Consider the worth of faith as a means of purifying. This very Apostle, in his great speech in Jerusalem, when vindicating the reception of the Gentiles into the Church, spoke of God as having 'purified their hearts by faith.' And here again, I say, there is no cleansing power in the act of trust. Cleansing power is in that which, by the act of trust, comes into my heart. Faith is not simple receptivity, not mere passive absorbing of what is given, but it is the active taking by desire as well as by confidence. And when we trust in Jesus Christ, His blood and righteousness, there flows into our hearts that Divine life which, like a river turned into a dung-heap, will sweep all the filth before it. You have to get the purifying power by faith. Ay! and you have to utilise the purifying power by effort and by work. 'What God hath joined together, let not men put asunder.'
III. Now, lastly, note the identity of faith.
'Like precious,' says Peter, and, as I said, there may be defended a double application of the word, and two sets of pairs of classes may be supposed to have been in his mind. I do not discuss which of these may be the case, only I would suggest to you that from this beautiful gathering together of all the diversities of the Christian character, conception, and development into one great whole, we are taught that the one thing that makes a Christian is this trust. That is the universal characteristic; that is uniform, whatever may differ. Ah! how much and how little it takes to make a Christian. 'Only faith?' you say. Yes, thank God! not this, or that, not rites, not anything that a priest can do to you. Not orthodoxy; not morality; these will come, but trust in Christ and His blood and righteousness. England is a Christian country; is it? This is a Christian congregation; is it? You are a Christian; are you? Are you trusting in that Christ? If you are not; no! though you be orthodox up to the eyebrows, and though seven or seven hundred sacraments may have been given to you, and though you be a clean living man -- all that does not make a Christian, but this does -- 'Like precious faith with us in the righteousness of God and our Saviour.'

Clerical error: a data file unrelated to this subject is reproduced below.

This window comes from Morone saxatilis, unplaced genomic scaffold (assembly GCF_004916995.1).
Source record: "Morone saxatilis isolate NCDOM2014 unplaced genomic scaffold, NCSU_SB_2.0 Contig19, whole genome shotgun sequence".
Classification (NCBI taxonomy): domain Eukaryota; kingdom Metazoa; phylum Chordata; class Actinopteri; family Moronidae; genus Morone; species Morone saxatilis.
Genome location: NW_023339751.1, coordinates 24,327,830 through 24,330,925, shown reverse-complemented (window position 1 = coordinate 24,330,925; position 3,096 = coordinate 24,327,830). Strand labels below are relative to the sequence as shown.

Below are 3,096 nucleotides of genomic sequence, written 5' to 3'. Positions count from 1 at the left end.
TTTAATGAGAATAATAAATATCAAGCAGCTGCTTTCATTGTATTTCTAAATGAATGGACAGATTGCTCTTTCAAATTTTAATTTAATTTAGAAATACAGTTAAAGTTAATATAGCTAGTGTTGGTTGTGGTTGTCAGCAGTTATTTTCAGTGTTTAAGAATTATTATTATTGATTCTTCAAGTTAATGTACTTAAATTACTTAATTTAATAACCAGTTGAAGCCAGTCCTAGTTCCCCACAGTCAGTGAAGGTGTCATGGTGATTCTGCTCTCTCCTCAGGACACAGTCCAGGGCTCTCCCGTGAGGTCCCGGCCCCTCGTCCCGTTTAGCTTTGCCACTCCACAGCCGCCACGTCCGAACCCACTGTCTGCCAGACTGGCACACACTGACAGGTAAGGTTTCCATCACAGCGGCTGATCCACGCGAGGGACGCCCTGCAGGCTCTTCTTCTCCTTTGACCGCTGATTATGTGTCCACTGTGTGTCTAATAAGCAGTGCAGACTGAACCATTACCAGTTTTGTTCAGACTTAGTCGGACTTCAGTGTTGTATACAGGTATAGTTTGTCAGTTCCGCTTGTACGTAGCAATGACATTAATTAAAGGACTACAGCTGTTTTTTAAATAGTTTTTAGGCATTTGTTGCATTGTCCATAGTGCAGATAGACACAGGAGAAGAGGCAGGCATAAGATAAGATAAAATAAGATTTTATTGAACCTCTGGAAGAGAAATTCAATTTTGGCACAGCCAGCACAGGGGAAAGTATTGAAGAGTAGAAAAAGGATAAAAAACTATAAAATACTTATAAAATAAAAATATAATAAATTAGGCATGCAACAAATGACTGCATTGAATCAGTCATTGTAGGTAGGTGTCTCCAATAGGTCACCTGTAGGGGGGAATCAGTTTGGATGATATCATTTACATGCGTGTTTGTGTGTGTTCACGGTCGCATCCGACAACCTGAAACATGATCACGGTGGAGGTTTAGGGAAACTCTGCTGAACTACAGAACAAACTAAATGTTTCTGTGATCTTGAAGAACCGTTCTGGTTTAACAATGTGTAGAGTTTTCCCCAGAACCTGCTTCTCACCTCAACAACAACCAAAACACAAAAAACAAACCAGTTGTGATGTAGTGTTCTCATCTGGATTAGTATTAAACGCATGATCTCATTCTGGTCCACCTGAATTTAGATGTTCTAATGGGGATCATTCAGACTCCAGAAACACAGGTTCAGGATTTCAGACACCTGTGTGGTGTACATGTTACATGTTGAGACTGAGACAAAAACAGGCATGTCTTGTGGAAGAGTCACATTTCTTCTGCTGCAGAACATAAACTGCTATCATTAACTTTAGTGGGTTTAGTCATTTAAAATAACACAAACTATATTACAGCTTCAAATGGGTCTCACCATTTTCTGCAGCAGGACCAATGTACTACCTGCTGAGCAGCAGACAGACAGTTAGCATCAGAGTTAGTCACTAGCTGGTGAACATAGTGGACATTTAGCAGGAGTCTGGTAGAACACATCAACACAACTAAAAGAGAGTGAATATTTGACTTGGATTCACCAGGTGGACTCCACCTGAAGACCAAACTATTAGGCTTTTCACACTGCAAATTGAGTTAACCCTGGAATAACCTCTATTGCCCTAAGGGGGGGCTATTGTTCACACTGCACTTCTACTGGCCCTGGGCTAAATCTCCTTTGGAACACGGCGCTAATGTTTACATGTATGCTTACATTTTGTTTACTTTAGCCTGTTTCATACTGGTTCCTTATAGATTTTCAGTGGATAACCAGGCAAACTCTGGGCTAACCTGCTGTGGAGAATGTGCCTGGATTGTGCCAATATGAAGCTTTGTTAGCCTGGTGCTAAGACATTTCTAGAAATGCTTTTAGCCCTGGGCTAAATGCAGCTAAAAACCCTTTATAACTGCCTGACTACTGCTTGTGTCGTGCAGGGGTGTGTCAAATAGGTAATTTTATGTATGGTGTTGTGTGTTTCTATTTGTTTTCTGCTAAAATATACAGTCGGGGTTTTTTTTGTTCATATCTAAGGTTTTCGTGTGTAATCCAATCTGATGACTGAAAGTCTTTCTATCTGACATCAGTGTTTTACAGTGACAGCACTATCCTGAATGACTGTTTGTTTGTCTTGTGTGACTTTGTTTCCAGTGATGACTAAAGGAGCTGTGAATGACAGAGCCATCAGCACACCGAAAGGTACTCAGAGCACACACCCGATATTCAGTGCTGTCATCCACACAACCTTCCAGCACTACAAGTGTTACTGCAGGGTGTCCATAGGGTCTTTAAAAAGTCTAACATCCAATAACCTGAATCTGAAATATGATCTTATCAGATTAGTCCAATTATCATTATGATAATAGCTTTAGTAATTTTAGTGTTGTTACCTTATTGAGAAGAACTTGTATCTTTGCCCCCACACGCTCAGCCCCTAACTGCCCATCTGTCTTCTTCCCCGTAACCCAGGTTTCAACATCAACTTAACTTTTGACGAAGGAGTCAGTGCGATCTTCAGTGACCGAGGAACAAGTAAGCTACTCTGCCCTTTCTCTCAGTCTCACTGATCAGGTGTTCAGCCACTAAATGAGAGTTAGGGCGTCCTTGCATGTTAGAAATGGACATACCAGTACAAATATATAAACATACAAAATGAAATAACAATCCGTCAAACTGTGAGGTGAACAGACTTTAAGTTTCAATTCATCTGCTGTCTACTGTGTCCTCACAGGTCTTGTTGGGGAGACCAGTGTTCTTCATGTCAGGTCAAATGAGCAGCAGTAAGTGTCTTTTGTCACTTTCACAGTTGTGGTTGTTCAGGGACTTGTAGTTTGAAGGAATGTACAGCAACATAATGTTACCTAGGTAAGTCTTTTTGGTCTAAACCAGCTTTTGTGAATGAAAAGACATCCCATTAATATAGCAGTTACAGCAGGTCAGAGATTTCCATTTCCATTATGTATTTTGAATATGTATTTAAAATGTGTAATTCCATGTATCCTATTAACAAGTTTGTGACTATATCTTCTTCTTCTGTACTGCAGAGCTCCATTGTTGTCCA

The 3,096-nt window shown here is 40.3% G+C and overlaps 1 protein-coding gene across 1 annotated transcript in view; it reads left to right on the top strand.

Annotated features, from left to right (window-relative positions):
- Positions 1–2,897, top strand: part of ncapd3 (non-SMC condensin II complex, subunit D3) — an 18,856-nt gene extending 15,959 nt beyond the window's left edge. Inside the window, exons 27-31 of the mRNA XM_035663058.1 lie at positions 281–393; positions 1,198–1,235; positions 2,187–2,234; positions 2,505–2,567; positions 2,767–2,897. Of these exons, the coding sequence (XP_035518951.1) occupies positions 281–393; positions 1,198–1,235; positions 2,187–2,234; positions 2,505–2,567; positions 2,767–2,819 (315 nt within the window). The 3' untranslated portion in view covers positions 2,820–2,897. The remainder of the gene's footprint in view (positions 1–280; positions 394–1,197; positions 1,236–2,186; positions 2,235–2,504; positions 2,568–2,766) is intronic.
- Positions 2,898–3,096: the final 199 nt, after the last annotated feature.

Again, this great thought of the identity or uniformity of the one characteristic may suggest to us how Christian faith is one, under all varieties of form. There never has been in the Christian Church again, notwithstanding all our deplorable divisions and schisms, such a tremendous cleft as there was in the primitive Church between the Jewish and Gentile components thereof. But Peter flings this flying bridge across that abyss, and knits the two sides together, because he knows that away out yonder, amongst the Gentiles, and here in the little circle of the Jewish believers, there was the one faith that unifies all.
So, dear friends, there should be the widest charity, but no vagueness; for the Christian faith in Him which unifies and bridges over all differences, mental and theological, is the Christ by whose blood we are cleansed, with whose righteousness we are made righteous.
Again, from the same thought flows the other, of the identity of the uniform characteristic, at all stages of development or maturity. The mustard-seed and the tree, 'which is greater than all herbs,' have the same life in them. And the feeblest, tremulous little spark in some heart, just kindled, and scarcely capable of sustaining itself, is one with the flame leaping heaven-high, which lights up and cleanses the whole soul. So for those in advance, humility, and for those in the rear, hope. And something more than hope, for if you have the feeblest beginning of tremulous trust, you have that which only needs to be fostered to make you like Jesus Christ. Look at what follows our text: 'Add to your faith, virtue, and to virtue, knowledge,' and so on, through the whole linked series of Christian graces. They all come out of that trust which knits us to Him who is the source of them all. So you and I are responsible for bringing our faith to the highest development of which it is capable.
Alas! alas! are we not all like this very Apostle, who, in an ecstasy of trust and longing, ventured himself on the wave, and as soon as he felt the cold water creeping above his knees lost his trust, and so lost his buoyancy, and was ready to go down like a stone? He had so little faith, that he was beginning to sink; he had so much that he put out his hand -- a desperate hand it was -- and cried, 'Lord, save me!' And the hand came, and that steadied him, and bore him up till the water was beneath the soles of his feet again. 'Lord! I believe; help Thou my unbelief!'